PhD candidate Sefakor Komabu-Pomeyie’s journey to ensuring an inclusive education for all takes her from Ghana to the Green Mountain State

At eight years old, Sefakor Komabu-Pomeyie was diagnosed with polio after being administered an expired vaccination. Disabled by the virus and unable to walk on her own, she became part of a community of stigmatized “others” in her village in Ghana, where disabled children and individuals are marginalized. What’s worse: Komabu-Pomeyie was a girl.

However, her mother—a librarian—understood the power of education and was determined to see her daughter live a full life, and so she carried Komabu-Pomeyie to and from school every day on her back. “What she went through, it wasn't easy. I saw it myself. Children like me were not exposed to the community. They were covered up,” says Komabu-Pomeyie.

Today, she is taking her education to new heights as she works toward a PhD in educational leadership and policy studies at the University of Vermont, and through the non-profit she founded—Enlightening and Empowering People with Disabilities in Africa—she is in the process of building an accessible and inclusive school in Ghana for students of all abilities. For her work as an education and disabilities advocate, Komabu-Pomeyie was recently honored with the prestigious International Service Award from the Association of University Centers on Disabilities at a ceremony in Washington, D.C.

“It’s a life-changing moment. It’s a huge award. It means the work I have been doing from my village has been recognized internationally. Every place that I step my feet, people recognize my work. That makes it so huge for me and it challenges me to have people looking up to me,” she says, adding her gratitude for UVM professor Maria Avila for nominating her for the award.

Komabu-Pomeyie recalls the day she became empowered to pursue her life’s work. In 2006, she suffered an accident on a staircase at her college, which was physically inaccessible for her to navigate safely. Bedridden for months, her school did nothing to assist her recovery or rectify the accessibility issues. “That was the wakeup call that this is enough.”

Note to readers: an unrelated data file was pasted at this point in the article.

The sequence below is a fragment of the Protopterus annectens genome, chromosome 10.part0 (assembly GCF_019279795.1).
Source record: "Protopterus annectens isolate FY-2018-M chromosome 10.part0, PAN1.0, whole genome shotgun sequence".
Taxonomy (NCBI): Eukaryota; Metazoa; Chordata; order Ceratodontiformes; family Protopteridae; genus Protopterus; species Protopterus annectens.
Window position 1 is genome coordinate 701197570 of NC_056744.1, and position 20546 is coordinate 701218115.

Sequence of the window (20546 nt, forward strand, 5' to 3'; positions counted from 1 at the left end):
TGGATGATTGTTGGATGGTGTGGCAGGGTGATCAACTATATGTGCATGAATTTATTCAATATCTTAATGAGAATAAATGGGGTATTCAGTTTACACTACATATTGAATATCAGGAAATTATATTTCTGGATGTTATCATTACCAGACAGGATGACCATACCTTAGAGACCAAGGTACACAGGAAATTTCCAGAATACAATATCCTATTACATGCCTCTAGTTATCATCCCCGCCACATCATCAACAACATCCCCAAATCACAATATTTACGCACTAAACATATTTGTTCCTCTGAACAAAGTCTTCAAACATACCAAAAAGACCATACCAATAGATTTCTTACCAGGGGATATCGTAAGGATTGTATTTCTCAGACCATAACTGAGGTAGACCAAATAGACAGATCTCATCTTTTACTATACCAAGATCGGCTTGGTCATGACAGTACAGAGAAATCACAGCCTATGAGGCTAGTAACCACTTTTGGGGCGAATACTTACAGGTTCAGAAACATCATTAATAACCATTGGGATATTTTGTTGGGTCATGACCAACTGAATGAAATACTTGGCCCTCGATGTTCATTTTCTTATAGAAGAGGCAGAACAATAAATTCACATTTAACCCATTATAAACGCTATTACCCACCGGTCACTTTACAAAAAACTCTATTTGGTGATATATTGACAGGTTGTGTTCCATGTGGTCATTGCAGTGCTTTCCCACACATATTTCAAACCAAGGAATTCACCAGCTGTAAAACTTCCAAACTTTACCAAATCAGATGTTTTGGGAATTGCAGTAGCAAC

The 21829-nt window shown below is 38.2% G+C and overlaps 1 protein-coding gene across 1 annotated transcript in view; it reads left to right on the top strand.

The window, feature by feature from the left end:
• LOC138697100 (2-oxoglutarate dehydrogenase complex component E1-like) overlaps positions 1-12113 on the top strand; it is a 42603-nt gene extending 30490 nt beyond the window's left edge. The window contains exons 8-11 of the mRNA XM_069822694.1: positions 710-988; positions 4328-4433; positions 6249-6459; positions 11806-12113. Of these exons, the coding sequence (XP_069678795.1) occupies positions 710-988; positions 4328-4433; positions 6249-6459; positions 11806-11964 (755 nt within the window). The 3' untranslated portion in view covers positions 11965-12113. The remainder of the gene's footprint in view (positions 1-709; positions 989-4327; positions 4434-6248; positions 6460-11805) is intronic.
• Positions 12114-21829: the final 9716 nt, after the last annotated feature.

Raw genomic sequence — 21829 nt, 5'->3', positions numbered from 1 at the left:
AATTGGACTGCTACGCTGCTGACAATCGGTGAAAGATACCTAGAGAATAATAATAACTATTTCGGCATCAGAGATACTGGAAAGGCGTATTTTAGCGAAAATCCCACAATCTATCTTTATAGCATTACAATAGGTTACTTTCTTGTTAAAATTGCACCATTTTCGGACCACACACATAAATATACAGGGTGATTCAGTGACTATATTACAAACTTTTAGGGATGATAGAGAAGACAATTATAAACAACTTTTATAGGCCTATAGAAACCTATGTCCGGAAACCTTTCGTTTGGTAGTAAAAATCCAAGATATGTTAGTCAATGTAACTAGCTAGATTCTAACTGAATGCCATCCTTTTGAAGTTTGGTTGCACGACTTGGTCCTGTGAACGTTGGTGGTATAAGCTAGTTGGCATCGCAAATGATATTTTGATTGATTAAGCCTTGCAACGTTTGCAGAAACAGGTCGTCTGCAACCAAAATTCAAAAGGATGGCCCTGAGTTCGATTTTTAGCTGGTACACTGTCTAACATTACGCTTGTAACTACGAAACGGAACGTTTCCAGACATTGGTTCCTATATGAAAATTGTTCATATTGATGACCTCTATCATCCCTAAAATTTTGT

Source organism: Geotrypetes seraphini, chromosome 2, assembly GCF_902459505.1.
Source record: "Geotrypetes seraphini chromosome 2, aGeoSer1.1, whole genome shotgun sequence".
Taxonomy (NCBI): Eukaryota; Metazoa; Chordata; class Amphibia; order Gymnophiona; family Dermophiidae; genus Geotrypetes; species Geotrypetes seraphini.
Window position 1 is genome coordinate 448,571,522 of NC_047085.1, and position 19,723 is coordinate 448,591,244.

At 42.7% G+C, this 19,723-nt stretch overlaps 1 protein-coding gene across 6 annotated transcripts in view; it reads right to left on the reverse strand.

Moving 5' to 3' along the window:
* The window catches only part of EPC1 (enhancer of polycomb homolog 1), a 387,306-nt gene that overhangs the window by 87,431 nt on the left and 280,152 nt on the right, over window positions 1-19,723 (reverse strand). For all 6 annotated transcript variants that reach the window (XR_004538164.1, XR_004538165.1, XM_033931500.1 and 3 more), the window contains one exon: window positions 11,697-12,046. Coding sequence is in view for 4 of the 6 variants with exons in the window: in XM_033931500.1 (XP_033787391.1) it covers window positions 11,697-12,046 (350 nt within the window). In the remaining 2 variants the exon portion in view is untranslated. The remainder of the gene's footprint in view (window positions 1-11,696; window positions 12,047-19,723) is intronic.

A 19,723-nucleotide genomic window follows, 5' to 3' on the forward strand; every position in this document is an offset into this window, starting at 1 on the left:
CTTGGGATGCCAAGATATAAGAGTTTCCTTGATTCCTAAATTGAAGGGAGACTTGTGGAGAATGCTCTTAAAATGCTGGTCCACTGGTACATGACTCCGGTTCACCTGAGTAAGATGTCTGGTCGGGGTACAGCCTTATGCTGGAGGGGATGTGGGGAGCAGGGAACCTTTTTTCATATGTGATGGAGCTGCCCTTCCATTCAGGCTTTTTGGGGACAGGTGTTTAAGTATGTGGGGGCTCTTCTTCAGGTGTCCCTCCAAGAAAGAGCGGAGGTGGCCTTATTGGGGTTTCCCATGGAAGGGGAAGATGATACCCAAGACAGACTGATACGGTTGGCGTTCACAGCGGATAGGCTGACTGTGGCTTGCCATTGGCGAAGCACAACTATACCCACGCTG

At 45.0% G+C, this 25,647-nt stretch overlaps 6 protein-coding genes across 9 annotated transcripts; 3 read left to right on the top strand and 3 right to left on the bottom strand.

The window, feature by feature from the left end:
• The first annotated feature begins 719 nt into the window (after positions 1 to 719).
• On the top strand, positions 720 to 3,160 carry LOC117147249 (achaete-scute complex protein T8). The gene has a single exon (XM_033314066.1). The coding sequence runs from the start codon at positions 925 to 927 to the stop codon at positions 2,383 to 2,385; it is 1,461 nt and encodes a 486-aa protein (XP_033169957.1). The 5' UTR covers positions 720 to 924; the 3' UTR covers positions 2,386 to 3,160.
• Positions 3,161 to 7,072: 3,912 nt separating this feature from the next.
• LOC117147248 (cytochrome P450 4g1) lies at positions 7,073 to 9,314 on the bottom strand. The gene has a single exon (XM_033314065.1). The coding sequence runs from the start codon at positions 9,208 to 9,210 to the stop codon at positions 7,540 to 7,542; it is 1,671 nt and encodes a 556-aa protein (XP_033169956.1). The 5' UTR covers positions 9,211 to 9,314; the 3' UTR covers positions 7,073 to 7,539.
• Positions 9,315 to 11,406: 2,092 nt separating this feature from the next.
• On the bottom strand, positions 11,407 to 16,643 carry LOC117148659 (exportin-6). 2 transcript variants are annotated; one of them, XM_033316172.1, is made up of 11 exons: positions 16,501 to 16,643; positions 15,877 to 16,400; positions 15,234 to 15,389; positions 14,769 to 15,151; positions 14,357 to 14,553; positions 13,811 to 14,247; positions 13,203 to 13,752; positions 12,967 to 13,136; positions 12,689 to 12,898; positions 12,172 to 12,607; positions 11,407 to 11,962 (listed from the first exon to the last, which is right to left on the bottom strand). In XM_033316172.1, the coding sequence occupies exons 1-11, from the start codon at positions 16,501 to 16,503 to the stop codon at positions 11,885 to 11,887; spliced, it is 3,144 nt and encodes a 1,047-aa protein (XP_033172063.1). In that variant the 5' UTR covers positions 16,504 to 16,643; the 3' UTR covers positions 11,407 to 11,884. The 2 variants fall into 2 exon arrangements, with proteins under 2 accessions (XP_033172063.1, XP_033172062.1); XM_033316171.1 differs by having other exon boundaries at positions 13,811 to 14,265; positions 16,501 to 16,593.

Since then, she has gained a media presence in Ghana speaking up about the issue and traveled the world developing and enforcing inclusive policies for women and marginalized persons with disabilities. Among a competitive pool of international changemakers, Komabu-Pomeyie was selected as a Ford International Education Fellow, which enabled her to come to Vermont in 2011 and earn a master’s degree in sustainable development, with a concentration in policy analysis and advocacy, from the School for International Training. At UVM, she teaches the Culture of Disability course offered by the Center on Disability and Community Inclusion, and serves on committees to improve the university’s inclusion and accessibility initiatives.

At the conclusion of her doctoral program, Komabu-Pomeyie plans to return to Ghana to continue her work and assist with the school. She may, perhaps, enter politics or the government one day with the goal of enacting real, meaningful change through laws. Though she acknowledges the odds back home are stacked against her, she believes her doctorate will be crucial in gaining access to a seat at the policy table.

“I'm very much aware of my status: I'm a person with disabilities and I am a woman—and being a woman alone is so huge. I'm making sure that I don't leave any loophole behind so that nobody can question what I’m able to do.”

PUBLISHED

03-22-2019
Kaitlin Shea Catania